When iLoveMakonnen breaks out of his straightjacket, he sprints to the studio and blacks out. His voice could have its own podcast for adrenaline-charged pre-teens; his songs could be turned into stop-motion zombie films animated by Laika for yearly releases. "Shoot Shoot" is his latest, spooky feast of skin-prickling hip-hop anti-clichés. He's rapping about going on a drive-by, but instead of injecting fear and apprehension to the freeing of bullets, he sucks the coldness out and introduces fog, howling wolves, and a seer's crystal ball. He whispers "shoot shoot" on the chorus like he's filming an ASMR video to send dopamine coursing through your body, all the while explaining the process of committing a drive-by ("Pull up, hop out, let the whole clip go"). The mystique of the song's atmosphere and whispering chants offsets the snarling vocals, which then juxtapose with the cartoonish show announcer voice that Makonnen pushes each word out with. They come together for a uniquely puzzling experience that you'll be drawn to, even if you can't quite understand why. –Trey Alston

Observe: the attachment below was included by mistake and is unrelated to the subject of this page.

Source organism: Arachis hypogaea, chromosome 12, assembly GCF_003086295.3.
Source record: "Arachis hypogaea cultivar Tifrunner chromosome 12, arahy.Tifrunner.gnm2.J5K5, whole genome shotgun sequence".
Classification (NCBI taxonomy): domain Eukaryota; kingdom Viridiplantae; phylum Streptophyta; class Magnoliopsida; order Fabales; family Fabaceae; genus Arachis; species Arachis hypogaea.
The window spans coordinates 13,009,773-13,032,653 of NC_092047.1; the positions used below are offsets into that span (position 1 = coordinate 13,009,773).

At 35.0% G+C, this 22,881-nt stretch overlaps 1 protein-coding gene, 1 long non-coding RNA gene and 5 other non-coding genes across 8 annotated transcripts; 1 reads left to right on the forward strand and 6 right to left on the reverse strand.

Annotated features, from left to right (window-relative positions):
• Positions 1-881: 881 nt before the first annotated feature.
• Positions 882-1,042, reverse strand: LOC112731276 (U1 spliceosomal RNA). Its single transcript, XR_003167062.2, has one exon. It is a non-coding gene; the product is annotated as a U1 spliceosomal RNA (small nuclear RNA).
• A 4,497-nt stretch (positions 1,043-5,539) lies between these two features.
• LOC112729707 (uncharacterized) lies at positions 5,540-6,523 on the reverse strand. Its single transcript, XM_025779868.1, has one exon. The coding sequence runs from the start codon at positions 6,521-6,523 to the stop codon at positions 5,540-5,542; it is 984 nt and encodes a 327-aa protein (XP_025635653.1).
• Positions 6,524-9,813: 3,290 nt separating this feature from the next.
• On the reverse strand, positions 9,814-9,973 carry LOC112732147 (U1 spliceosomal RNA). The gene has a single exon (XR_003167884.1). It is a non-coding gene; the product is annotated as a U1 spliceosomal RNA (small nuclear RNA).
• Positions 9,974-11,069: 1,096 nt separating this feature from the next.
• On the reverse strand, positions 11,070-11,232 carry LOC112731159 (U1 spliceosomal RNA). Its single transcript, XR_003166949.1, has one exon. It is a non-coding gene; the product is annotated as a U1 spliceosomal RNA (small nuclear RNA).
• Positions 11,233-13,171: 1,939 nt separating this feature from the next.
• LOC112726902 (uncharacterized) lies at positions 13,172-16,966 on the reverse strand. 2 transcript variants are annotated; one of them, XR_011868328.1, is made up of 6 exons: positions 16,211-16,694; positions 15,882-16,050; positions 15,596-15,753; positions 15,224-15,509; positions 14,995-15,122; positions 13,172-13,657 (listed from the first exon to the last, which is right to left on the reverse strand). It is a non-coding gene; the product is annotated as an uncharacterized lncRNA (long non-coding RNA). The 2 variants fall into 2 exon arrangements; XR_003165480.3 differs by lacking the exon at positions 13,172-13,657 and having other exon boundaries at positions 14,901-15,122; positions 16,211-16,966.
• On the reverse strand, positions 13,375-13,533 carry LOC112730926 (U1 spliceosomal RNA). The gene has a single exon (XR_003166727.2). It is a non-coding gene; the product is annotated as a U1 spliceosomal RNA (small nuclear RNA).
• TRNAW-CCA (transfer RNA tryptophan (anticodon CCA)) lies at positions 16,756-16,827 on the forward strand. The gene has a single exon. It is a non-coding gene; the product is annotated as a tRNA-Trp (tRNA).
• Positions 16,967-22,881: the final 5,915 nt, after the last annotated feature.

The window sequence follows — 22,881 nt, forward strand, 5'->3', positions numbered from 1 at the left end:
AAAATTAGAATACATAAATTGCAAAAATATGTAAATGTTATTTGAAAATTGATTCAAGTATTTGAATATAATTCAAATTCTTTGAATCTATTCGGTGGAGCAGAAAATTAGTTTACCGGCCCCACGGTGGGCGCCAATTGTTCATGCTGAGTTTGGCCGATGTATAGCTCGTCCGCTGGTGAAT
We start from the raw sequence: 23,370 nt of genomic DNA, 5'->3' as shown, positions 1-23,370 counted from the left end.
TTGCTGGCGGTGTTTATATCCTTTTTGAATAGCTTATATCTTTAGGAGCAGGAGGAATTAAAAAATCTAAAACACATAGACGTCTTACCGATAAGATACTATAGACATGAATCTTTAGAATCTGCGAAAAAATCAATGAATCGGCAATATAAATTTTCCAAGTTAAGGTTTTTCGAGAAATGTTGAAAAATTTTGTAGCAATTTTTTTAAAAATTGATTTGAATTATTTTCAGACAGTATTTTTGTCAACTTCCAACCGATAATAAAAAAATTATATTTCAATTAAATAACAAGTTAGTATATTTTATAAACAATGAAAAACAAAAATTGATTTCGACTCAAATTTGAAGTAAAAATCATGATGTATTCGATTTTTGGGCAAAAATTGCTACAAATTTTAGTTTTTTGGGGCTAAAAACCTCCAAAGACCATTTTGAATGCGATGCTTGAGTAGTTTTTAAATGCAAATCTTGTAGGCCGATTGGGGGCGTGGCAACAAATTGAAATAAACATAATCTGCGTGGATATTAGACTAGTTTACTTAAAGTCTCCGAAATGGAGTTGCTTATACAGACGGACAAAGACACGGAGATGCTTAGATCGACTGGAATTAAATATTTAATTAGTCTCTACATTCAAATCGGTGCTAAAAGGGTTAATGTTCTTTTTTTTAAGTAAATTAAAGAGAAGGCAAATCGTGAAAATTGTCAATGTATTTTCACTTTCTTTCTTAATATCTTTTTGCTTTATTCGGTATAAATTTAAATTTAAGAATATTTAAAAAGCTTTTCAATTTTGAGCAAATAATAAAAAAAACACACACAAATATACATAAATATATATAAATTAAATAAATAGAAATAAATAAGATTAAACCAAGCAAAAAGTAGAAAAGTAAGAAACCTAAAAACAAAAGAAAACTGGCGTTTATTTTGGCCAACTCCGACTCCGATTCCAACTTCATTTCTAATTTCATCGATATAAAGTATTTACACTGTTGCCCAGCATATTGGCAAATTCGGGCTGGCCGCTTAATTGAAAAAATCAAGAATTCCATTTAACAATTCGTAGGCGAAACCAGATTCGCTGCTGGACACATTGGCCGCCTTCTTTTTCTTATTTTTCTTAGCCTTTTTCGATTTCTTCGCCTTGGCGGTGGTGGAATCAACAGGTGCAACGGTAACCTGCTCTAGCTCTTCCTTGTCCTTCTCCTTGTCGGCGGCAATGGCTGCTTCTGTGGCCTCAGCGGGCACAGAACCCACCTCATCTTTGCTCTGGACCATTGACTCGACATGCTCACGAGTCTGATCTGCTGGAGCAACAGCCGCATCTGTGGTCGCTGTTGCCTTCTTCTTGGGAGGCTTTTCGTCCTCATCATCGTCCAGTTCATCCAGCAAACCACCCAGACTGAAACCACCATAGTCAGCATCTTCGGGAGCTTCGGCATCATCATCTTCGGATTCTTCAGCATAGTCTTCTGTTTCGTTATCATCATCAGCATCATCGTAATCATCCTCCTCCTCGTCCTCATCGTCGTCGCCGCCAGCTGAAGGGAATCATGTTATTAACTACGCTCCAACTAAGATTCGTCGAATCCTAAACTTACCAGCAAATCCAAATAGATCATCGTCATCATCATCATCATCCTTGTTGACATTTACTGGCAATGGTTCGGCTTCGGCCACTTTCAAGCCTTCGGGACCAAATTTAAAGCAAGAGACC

Carlie Hanson: “Back in My Arms”
Pop-punk will never die, though as the spirit continues, its body mutates to fit the times. The Chainsmokers twist it into mopey EDM, Halsey grabs a genre MPV for an aching entry, and even Bad Bunny gets in on the action — not to mention the entirety of SoundCloud rap. Likewise, newcomer Carlie Hanson preserves the essence with a simple opening statement. "No, I can't control this, high on my emotions / You can make me feel brand new," she sings over tastefully distorted downstrokes to begin "Back in My Arms." You feel it, too, because it's familiar. As the 19-year-old Taylor Swift fave reveals on her EP Junk, she's not afraid to show off who she is. On this one, she's reveling in romance, even if it is "the kind of love they say is wrong." Forget that. Let all the teenage feelings reign. –Patrick Hosken